http://www.chapelhillnoir.com/writ/hait/hatitl.html

    "Roy" <royphoty@iona-guesthouse.co.uk> wrote in message
    news:ZhvPd.3045$GW4.1125@newsfe2-gui.ntli.net...
    >
    > <hfs2@yahoo.com> wrote in message
    > news:1108240362.637127.209070@g14g2000cwa.googlegroups.com...
    > > Set me straight if I'm wrong here. I want to produce
    > > an archive quality color print from a digital picture file.
    > > I understood that a cibachrome print can lay in the
    > > sun indefinitely and never fade. Where can I have
    > > one of these made, and if it isn't cibachrome, what is
    > > the technology? Where can I have an archive quality color
    > > print made?
    > > Thanks
    > >
    >
    > I really must be getting old.
    >
    > Someone who does not know what Cibachrome is? Children grow up far too
    > fast.
    >
    > Cibachrome is a wet darkroom Colour Paper for making Prints from slides.
    It
    > is, or was, almost a Legend. Made by Ciba-Geigy (Ilford).
    >
    > People used to ask me - in the way you ask someone with very limited
    > intelligence - why I did not use it for making my Colour Prints. They
    could
    > not understand any-one not loving Cibachrome. Talk about Brainwashing. The
    > fact that I preferred using Colour Negative Film, seemed to be irrelevant.
    >
    > You have obviously been hearing from one of its acolytes, "Cibachrome can
    do
    > no Wrong and is Perfect in every Way".
    >
    > It was very good, and had good keeping properties, but no photographic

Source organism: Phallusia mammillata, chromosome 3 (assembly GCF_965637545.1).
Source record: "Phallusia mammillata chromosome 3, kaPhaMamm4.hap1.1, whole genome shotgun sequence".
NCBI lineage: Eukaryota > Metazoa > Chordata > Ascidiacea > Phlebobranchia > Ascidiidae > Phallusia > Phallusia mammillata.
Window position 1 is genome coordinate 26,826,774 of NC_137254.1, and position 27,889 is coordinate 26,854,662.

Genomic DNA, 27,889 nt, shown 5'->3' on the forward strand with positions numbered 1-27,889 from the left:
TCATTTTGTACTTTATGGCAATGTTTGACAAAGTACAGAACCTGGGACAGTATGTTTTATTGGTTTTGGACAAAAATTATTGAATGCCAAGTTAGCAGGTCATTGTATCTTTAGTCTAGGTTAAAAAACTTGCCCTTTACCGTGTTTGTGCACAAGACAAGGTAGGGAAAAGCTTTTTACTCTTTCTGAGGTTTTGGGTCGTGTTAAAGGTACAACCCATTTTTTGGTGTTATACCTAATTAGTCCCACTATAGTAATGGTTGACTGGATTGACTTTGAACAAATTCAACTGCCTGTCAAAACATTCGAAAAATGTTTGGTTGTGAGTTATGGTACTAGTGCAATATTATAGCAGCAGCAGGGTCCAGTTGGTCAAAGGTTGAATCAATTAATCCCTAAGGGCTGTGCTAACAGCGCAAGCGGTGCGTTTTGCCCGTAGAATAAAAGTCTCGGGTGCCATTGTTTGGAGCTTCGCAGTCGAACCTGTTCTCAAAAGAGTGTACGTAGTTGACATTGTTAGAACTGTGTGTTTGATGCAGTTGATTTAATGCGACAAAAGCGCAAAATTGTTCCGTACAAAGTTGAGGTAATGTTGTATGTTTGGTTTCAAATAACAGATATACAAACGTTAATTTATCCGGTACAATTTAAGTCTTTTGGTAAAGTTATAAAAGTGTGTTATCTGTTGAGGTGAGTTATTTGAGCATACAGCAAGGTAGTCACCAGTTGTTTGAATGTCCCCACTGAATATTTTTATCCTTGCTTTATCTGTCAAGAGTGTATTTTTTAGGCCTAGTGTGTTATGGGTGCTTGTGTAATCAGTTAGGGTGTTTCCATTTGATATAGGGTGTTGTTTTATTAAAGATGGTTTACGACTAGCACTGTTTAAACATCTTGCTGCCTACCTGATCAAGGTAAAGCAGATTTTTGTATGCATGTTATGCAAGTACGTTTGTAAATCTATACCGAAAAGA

> paper, or Inkjet paper, is immune to the ravages of time, oxidation and
    > sunlight.
    >
    > Try some of the real professional labs, (they do NOT advertise in Amateur
    > Magazines), who can print from a Digital file onto real Photograhic Paper,
    > probably not Cibachrome, but do ask the price first. The results CAN, but
    > not always, be considerably better than most Inkjet prints.
    >
    > I do hope I have put in enough caveats to protect me from getting
    ridiculed.
    >
    > Roy
    >
    >
  9. Archived from groups: rec.photo.digital (More info?)

    > For a really archival print, do a little research on the tri-color
    Carbro
    > process.

    These, and dye-transfer prints, do indeed last a very long time, but
    with a severely reduced gamut. Dye transfers used to take a full day
    for each print (dunno about Carbro, I think it was similar) and Kodak
    finally dropped the process a couple of years ago, IIRC.

    > One of the processes that has been used in the last couple of decades
    is named
    > (trademarked?) EVERCOLOR, which might be a good search
    > term to try.

    Ah yes, Evercolor ... I have a couple of those prints myself and they
    are just too damn dull, with a limited color gamut. The guy who
    basically invented Evercolor and ran the lab is Bill Nordstrom, who now
    runs Laser Light in Santa Cruz, printing mostly with a Chromira laser
    printer on Fuji Crystal Archive paper :) There's some good info on his
    site about why he switched to digital prints from the Evercolor
    process.

    Bill
  10. Archived from groups: rec.photo.digital (More info?)